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PAX Invades Seattle

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The 9th PAX

PAX came and went

Penny Arcade has invaded the city streets for the 9th  time. PAX, the Penny Arcade Expo, was held this last weekend in Seattle, Washington. This year the expo was home to several thousand gamers, geeks, and nerds. Seattle was flooded with gamer culture. It was impossible to walk down a dark alley without bumping into several brony cosplayers.

PAX is the creation of Jerry Holkins and Mike Krahulik, also the creators of the infamous Penny-Arcade webcomic. First held in 2004, this celebration of gaming culture has grown every year since it began. While PAX was first held in Bellevue, Washington, this year it occupied three different buildings in the heart of downtown Seattle.

I have been to PAX since year one, and the world of gamers has grown with one of its greatest events. This was not Revenge of the Nerds. There were no pocket protectors or bespectacled weirdos. There were none of those models-pretending-to-game like on TV. From top to bottom, this was a celebration of the many people, and the many ways to game.

On day one there was the line. Thousands lined up to wait for the doors of the expo hall to open. To be more specific, there was a line that stretched around an courtyard behind the convention center, a line that took a half hour to get through. This was the line to get into line. Gamers mingled, discussed their swag bag contents, played games of magic, and enjoyed a massive network of handheld gaming. It would be hard to this many DSs and PSPs anywhere else. Some companies were already giving away prizes. Nvidia gave goodies to anyone that was wearing their logo. A lucky few won a full OnLive system for free.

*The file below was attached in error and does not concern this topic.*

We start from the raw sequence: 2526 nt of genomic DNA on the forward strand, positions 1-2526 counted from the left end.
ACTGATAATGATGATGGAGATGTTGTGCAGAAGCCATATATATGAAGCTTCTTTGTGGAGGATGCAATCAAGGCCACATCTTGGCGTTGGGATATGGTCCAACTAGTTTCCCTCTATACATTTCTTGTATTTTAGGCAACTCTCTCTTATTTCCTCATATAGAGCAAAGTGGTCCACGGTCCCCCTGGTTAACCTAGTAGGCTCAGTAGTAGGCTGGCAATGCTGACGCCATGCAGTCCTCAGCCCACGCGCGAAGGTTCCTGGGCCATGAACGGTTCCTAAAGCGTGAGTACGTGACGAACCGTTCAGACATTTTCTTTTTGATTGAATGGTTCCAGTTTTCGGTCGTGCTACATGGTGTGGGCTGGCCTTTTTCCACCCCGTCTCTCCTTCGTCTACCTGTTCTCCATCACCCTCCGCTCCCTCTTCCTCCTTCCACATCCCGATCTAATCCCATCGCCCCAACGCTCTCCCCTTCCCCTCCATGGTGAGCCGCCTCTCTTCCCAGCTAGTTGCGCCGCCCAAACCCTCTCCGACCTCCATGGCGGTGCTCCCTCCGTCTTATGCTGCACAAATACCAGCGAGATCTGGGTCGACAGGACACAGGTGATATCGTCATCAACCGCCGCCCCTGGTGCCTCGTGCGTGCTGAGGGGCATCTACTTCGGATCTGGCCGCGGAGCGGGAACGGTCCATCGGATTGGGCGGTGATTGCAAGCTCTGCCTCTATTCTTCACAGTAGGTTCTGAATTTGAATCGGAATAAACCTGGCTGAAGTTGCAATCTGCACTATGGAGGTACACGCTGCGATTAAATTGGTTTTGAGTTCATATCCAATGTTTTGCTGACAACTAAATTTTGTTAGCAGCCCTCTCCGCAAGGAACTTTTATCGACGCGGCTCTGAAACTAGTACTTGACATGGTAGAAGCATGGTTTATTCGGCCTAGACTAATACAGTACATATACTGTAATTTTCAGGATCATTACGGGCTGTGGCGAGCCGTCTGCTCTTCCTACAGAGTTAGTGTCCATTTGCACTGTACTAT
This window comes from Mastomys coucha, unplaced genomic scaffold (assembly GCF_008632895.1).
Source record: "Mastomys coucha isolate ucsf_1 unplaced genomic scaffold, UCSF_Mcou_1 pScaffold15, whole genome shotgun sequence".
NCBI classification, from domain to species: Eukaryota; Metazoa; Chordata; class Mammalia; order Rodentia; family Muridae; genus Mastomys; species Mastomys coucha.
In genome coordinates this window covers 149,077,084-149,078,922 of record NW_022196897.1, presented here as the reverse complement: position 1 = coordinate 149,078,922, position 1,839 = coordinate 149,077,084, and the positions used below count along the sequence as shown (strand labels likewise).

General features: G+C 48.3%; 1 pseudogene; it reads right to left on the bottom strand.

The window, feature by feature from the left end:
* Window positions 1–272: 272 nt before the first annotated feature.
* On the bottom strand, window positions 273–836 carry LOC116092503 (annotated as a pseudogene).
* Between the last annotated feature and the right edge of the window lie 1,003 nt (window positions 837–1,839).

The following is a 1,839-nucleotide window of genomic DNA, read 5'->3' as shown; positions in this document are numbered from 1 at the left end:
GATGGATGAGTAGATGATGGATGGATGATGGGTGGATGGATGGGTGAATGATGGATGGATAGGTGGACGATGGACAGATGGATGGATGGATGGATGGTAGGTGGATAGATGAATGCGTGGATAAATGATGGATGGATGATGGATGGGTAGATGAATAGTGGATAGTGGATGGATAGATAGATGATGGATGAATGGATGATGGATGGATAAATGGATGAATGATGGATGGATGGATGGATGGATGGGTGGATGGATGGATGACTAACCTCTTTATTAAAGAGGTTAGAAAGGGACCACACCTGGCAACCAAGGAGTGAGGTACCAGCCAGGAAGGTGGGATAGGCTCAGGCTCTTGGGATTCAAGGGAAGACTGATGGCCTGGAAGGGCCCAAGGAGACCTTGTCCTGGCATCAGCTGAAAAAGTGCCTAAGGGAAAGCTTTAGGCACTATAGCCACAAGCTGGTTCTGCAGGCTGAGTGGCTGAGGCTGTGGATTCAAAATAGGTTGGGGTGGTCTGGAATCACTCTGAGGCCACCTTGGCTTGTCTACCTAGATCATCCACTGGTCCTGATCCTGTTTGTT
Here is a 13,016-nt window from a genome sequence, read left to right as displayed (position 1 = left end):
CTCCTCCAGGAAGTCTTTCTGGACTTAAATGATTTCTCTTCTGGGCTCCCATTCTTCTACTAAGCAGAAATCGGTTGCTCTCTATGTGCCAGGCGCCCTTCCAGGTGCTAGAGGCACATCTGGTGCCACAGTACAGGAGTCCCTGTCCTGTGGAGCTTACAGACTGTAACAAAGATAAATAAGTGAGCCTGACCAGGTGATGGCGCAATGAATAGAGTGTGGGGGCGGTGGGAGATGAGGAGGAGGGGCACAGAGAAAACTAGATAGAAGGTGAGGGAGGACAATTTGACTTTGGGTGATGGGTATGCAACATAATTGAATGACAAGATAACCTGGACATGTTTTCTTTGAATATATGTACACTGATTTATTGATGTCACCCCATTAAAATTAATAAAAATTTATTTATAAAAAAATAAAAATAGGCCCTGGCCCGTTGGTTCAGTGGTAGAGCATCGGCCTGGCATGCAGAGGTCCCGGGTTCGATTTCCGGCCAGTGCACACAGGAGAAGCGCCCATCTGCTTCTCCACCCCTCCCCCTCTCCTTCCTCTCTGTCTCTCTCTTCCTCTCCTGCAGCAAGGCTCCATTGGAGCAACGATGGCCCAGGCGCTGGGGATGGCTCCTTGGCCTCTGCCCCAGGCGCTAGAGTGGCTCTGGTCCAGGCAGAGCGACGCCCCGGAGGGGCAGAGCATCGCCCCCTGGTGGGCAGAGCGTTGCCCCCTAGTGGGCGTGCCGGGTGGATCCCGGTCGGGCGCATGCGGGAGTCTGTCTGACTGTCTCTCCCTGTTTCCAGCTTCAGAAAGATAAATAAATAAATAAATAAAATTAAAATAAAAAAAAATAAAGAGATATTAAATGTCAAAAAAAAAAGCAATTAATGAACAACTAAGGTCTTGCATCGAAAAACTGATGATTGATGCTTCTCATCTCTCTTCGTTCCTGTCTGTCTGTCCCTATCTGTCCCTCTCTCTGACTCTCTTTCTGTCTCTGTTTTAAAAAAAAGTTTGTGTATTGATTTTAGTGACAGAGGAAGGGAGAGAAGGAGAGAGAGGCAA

The Line

The line to the line

In time the doors opened, and the expo hall was revealed. Major developers and publishers let everyone touch their newest creations. There were games with release dates just around the corner, like Ultimate Marvel vs. Capcom 3 and The Legend of Zelda: Skyward Sword. There were booths for indie developers, technical colleges, hardware companies, hobby stores, merchandise vendors and even a gaming church.

This was not E3. There was a difference here. The companies who came here were not focusing on getting a good preview to the magazines and media, they were here to please the gamers that purchased the games. The long speeches to shareholders and investors were scrapped for reveals of new game mechanics and promises for exciting gameplay. It was a chance to question developers directly about their games, or to even beat developers at their game.

The expo hall was just the start though. PAX includes many panels and events that the gaming community wants to see. There were panels dedicated to fun and comedy. The creators made a comic on stage while answering questions from fans. Different web shows presented live, like Hey Ash Watcha Playin’. The Paramount theater was reserved for a two hour session of Dungeons and Dragons, played by Mike, Jerry, Scott of PvP.com, and actor Will Wheaton. If a gamer just wanted to laugh and relax, PAX was there for them.